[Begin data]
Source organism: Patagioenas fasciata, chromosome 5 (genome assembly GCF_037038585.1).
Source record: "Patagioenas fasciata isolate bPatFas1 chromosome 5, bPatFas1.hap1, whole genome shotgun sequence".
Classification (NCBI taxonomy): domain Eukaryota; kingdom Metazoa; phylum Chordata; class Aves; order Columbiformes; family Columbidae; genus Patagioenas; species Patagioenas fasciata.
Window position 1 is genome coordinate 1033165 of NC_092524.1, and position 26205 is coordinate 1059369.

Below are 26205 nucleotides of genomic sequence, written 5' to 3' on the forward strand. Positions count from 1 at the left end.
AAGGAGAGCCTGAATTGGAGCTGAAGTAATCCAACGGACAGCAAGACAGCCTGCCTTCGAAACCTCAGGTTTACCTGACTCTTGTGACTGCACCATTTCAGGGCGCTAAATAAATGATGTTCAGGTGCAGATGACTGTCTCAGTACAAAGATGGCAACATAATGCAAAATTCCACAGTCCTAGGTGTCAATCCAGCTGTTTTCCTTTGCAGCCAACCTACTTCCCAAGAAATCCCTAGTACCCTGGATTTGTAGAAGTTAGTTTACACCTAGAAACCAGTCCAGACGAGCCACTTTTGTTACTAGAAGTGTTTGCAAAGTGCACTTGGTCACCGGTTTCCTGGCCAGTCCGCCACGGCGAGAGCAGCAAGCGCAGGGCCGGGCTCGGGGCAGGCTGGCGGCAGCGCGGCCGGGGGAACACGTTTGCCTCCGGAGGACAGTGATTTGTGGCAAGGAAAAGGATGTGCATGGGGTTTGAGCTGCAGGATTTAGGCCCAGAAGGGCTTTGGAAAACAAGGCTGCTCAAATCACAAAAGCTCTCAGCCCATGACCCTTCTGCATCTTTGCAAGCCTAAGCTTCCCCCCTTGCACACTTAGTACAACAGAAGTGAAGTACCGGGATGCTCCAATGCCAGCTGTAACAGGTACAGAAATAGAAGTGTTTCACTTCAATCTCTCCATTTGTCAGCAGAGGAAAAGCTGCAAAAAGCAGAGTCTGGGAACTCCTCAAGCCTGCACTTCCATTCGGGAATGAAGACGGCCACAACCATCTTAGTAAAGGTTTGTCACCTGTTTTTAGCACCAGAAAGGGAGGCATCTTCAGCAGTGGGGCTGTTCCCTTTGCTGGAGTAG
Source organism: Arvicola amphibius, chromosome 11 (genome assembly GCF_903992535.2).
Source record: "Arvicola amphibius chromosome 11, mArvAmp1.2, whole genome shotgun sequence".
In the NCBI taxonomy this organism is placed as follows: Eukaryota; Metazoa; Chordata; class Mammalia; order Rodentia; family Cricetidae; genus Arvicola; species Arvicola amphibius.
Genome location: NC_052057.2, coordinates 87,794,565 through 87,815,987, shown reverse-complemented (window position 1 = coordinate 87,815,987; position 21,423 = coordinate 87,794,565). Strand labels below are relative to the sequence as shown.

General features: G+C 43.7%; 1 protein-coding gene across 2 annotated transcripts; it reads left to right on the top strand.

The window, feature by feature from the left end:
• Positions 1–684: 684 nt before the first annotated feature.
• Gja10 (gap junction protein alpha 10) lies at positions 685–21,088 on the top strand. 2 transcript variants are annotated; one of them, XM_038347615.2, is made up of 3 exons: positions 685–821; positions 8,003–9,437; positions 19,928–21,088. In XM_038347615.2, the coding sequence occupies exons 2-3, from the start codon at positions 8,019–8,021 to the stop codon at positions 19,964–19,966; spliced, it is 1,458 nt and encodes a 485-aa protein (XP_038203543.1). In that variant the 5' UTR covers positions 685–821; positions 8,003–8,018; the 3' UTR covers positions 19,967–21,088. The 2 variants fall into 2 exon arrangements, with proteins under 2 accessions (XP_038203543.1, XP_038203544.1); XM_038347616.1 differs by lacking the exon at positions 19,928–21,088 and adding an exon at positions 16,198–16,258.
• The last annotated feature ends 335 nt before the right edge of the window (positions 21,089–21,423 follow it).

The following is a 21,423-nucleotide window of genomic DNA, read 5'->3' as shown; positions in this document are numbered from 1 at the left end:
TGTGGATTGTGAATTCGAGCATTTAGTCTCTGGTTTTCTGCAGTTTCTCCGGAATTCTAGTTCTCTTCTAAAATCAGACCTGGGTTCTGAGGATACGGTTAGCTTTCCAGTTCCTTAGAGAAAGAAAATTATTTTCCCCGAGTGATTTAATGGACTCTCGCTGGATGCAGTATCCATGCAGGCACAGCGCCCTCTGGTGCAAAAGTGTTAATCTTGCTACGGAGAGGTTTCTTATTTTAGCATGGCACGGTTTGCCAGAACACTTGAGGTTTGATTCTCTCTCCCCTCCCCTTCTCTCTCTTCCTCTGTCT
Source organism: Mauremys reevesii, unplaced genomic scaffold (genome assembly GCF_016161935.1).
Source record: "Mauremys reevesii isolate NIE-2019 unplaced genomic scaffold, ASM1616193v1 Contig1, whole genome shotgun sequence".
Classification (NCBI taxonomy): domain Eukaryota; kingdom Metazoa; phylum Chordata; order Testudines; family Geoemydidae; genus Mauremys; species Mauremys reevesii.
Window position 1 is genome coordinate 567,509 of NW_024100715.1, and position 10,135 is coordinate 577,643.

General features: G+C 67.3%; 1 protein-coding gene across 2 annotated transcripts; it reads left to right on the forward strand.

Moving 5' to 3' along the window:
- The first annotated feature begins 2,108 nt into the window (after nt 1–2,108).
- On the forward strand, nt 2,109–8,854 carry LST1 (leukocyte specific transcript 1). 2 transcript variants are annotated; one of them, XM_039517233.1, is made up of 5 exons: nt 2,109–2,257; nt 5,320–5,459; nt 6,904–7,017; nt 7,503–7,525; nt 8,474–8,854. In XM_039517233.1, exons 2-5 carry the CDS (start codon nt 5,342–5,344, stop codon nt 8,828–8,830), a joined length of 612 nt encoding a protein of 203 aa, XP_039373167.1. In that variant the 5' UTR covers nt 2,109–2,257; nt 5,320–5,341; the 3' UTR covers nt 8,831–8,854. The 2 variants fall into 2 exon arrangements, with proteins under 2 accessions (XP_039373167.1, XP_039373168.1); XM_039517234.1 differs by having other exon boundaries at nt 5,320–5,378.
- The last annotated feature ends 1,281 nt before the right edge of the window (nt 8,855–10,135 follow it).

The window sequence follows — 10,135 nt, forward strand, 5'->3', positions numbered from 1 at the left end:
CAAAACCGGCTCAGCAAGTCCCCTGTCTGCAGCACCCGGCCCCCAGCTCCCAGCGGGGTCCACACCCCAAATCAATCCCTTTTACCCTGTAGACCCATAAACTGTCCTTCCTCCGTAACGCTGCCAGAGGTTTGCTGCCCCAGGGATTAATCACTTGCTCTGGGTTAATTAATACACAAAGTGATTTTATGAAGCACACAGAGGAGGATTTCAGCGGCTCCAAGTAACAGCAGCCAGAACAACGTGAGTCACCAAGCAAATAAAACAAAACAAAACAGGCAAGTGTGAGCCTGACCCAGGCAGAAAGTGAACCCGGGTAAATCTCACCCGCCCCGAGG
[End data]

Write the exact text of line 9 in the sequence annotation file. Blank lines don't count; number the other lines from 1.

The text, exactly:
In the NCBI taxonomy this organism is placed as follows: Eukaryota; Metazoa; Chordata; class Mammalia; order Rodentia; family Cricetidae; genus Arvicola; species Arvicola amphibius.